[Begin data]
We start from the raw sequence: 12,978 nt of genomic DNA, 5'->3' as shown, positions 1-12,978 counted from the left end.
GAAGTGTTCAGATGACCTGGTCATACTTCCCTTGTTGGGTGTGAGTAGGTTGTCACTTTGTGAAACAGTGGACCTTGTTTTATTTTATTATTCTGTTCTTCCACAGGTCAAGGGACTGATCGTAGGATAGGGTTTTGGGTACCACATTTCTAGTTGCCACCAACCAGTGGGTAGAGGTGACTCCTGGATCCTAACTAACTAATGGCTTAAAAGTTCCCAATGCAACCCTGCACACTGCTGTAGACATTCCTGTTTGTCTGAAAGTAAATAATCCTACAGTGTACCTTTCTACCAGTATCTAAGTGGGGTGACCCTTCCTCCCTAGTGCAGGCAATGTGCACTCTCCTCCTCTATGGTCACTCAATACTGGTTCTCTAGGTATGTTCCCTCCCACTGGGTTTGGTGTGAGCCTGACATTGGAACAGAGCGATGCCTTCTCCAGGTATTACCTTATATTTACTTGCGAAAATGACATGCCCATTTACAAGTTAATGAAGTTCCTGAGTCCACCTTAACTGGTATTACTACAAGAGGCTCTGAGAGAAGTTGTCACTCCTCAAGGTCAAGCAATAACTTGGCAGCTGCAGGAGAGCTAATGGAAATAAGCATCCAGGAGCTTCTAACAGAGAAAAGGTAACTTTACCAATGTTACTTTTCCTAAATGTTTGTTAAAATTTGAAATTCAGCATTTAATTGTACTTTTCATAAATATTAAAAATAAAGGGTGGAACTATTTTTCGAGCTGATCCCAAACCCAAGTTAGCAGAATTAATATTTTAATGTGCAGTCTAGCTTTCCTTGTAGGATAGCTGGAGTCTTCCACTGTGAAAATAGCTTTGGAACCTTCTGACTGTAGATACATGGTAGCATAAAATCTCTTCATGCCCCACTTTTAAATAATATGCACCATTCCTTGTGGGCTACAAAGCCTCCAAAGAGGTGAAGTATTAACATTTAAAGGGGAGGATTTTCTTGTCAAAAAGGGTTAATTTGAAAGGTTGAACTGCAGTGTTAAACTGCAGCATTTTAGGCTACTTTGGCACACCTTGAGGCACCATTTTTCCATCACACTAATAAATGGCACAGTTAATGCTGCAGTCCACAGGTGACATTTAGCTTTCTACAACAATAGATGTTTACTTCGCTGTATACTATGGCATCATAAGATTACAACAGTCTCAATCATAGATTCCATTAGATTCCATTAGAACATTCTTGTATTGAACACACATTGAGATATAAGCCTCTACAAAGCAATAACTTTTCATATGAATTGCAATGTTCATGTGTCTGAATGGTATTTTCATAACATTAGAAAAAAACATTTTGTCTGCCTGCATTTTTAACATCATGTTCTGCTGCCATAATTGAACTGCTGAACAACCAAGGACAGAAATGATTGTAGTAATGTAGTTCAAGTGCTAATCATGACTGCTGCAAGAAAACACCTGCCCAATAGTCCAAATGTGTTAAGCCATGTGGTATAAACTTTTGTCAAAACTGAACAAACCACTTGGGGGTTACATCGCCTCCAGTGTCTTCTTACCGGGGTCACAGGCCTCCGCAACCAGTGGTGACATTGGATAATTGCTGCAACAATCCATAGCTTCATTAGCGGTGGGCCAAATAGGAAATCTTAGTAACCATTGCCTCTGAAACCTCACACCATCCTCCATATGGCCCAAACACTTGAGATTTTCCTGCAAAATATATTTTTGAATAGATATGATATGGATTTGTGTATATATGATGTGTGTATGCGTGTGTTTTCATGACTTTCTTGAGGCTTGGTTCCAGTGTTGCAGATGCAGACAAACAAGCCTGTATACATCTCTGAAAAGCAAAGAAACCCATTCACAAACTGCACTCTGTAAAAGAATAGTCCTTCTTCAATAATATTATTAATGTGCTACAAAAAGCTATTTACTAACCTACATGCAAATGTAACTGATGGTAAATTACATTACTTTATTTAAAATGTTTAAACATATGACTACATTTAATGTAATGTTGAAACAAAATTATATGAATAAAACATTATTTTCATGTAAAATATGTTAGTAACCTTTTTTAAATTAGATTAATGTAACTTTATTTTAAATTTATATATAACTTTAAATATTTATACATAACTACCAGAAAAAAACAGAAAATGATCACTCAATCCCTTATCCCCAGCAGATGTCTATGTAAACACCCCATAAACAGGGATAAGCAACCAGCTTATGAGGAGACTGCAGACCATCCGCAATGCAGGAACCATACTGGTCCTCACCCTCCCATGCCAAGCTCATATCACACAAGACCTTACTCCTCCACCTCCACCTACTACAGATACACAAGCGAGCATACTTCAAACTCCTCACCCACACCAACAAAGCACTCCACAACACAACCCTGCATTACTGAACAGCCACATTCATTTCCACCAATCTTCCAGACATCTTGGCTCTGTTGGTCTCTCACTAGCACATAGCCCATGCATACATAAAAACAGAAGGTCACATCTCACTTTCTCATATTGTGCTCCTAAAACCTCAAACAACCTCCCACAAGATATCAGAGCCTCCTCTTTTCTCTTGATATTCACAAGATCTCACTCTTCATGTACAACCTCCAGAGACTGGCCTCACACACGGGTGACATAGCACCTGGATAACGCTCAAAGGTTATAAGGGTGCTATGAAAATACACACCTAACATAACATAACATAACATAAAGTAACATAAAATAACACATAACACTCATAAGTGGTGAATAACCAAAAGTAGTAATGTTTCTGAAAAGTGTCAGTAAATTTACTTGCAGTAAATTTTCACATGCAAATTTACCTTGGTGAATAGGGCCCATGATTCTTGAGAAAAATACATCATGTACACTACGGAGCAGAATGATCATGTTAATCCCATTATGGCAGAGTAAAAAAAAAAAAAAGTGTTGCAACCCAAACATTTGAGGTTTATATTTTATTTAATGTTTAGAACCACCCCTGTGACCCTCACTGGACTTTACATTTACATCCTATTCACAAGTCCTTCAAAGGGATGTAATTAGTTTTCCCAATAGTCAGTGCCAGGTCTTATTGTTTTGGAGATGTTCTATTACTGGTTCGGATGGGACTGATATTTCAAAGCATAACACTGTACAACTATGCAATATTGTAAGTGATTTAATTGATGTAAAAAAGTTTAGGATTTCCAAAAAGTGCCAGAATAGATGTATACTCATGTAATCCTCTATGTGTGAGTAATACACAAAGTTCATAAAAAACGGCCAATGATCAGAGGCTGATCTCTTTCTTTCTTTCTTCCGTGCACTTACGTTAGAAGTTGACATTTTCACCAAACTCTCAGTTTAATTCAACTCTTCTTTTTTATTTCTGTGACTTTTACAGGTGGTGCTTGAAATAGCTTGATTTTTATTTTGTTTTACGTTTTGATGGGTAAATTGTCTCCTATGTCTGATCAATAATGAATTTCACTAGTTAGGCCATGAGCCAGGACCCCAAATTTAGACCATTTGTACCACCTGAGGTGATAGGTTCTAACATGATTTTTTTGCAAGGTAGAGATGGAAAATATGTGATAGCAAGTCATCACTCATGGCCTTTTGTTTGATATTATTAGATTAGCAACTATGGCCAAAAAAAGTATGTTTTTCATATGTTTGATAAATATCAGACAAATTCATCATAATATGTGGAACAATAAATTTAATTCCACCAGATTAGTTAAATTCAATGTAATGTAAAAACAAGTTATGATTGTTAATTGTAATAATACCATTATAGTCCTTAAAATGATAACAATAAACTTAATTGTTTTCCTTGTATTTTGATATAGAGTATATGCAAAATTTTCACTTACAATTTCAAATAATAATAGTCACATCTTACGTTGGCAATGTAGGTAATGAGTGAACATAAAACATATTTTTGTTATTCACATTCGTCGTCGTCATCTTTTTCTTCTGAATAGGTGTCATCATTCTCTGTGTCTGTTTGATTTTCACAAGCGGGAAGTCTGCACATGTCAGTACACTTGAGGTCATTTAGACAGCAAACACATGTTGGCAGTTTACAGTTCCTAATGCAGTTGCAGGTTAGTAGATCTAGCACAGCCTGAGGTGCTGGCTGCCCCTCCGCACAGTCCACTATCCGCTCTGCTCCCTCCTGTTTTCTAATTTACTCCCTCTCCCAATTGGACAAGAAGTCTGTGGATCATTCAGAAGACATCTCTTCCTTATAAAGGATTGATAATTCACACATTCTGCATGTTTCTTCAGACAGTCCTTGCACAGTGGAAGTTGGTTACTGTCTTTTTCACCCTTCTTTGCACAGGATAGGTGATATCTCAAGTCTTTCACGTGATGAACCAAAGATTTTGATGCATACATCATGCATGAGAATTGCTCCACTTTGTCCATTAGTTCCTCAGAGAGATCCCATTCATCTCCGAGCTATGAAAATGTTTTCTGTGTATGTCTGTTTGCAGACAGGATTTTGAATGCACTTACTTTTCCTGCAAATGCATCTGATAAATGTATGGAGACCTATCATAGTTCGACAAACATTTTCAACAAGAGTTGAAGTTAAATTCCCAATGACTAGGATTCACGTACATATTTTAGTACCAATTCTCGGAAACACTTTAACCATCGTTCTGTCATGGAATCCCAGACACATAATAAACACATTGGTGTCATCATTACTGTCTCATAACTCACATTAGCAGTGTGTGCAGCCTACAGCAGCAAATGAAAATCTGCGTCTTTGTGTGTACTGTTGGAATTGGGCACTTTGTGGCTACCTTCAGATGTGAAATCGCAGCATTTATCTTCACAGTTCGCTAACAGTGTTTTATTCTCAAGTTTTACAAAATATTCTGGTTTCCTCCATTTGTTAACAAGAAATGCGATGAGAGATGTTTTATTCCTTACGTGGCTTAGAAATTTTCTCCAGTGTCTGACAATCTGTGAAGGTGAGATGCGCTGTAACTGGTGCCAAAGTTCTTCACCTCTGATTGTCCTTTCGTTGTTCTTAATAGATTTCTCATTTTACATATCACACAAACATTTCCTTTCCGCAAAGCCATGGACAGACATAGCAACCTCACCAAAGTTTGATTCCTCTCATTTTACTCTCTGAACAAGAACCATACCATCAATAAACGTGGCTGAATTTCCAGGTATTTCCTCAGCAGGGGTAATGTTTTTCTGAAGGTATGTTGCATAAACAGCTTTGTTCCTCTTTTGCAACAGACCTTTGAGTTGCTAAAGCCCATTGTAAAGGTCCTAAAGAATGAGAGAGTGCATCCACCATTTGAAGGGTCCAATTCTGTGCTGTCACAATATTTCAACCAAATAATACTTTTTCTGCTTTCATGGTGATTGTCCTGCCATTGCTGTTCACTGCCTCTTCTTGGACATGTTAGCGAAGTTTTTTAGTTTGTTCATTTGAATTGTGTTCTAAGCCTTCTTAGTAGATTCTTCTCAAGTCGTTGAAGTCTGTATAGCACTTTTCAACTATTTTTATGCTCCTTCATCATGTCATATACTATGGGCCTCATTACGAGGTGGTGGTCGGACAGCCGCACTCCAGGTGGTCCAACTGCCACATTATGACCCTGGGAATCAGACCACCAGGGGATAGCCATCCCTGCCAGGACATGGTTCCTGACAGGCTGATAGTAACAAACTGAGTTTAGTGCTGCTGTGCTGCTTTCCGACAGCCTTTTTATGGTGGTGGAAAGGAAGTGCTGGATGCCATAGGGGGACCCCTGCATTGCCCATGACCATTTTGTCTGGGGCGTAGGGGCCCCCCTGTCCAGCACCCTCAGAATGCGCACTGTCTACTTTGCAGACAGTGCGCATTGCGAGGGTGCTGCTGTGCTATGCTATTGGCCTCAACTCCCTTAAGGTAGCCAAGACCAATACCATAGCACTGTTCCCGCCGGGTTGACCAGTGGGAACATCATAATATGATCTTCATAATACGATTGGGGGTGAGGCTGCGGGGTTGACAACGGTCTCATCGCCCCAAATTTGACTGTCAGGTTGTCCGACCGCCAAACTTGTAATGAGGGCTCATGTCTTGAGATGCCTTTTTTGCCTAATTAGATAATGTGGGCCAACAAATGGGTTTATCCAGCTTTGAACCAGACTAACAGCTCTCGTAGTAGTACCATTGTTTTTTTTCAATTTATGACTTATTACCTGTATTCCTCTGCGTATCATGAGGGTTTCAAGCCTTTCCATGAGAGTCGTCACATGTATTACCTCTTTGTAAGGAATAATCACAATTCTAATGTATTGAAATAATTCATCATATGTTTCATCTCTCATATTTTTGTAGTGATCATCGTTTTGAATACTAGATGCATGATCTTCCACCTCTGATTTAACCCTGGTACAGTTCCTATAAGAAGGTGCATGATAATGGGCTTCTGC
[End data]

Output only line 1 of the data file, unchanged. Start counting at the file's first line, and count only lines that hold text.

We start from the raw sequence: 12,978 nt of genomic DNA, 5'->3' as shown, positions 1-12,978 counted from the left end.